Citation Context ...e of w in the sequence, since we use an homogeneous model. It may be useful to study the distance D (r) between the j-th and ( j 1 r)-th occurrence of w, called r-scan by Karlin and colleagues (e.g., =-=Dembo and Karlin, 1992-=-). The distance D (r) is the sum of r independent and identically distributed random variables with the same distribution as D . So we have © D (r)(t) 5 ¡ ©D (t) ¢ r . We get the exact distribution of... |

14 | Poisson perturbations - Barbour, Xia - 1999 |

14 | How many random digits are required until given sequences are obtained - BLOM, THORBURN - 1982 |

13 | First and second moments of counts of words in random texts generated by Markov chains - Kleffe, Borodovski - 1997 |

12 | Euler circuits and DNA sequencing by hybridization - Arratia, Bollobás, et al. |

12 |
Oligonucleotide bias in Bacillus subtilis: general trends and taxonomic comparisons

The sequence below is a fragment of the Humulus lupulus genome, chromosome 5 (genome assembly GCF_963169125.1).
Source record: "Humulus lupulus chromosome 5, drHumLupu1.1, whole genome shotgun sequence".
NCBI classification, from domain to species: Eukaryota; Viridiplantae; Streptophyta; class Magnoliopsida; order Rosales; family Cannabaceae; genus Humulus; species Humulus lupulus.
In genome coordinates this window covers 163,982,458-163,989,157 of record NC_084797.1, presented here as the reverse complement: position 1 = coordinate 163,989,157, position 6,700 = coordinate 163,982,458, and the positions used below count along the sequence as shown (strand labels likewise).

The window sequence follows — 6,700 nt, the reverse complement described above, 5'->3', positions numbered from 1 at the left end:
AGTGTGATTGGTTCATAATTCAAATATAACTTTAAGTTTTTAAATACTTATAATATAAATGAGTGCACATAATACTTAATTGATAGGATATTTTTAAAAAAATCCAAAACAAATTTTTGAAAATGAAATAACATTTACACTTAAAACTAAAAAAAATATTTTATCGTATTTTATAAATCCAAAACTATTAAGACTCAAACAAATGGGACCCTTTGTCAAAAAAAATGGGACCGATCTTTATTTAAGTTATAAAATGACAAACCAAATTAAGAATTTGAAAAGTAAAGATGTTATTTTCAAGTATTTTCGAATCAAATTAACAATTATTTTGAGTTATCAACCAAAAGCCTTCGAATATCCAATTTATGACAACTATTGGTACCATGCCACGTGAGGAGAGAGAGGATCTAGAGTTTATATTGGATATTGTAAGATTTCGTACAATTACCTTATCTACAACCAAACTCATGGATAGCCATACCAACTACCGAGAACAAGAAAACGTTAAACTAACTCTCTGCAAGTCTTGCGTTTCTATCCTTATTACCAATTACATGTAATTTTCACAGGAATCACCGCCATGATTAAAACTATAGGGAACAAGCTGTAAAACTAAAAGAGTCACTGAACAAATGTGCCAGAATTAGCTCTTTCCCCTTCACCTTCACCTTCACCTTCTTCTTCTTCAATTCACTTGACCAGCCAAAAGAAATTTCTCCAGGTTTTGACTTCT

- Rocha, Viari, et al.
- 1998
(Show Context)
Citation Context ...Science, USC, Los Angeles, CA 90089. 1s2 REINERT ET AL. et al., 1998). Several papers aim at identifying over- and under-represented words in a particular genome (for instance, Leung and Speed, 1996; =-=Rocha et al., 1998-=-). Statistical methods to study the distribution of the word locations along a sequence and word frequencies have also been an active � eld of research. Because DNA sequences are long, asymptotic dist... |

11 |
Poisson approximations for runs and patterns of rare events
- Godbole
- 1991
(Show Context)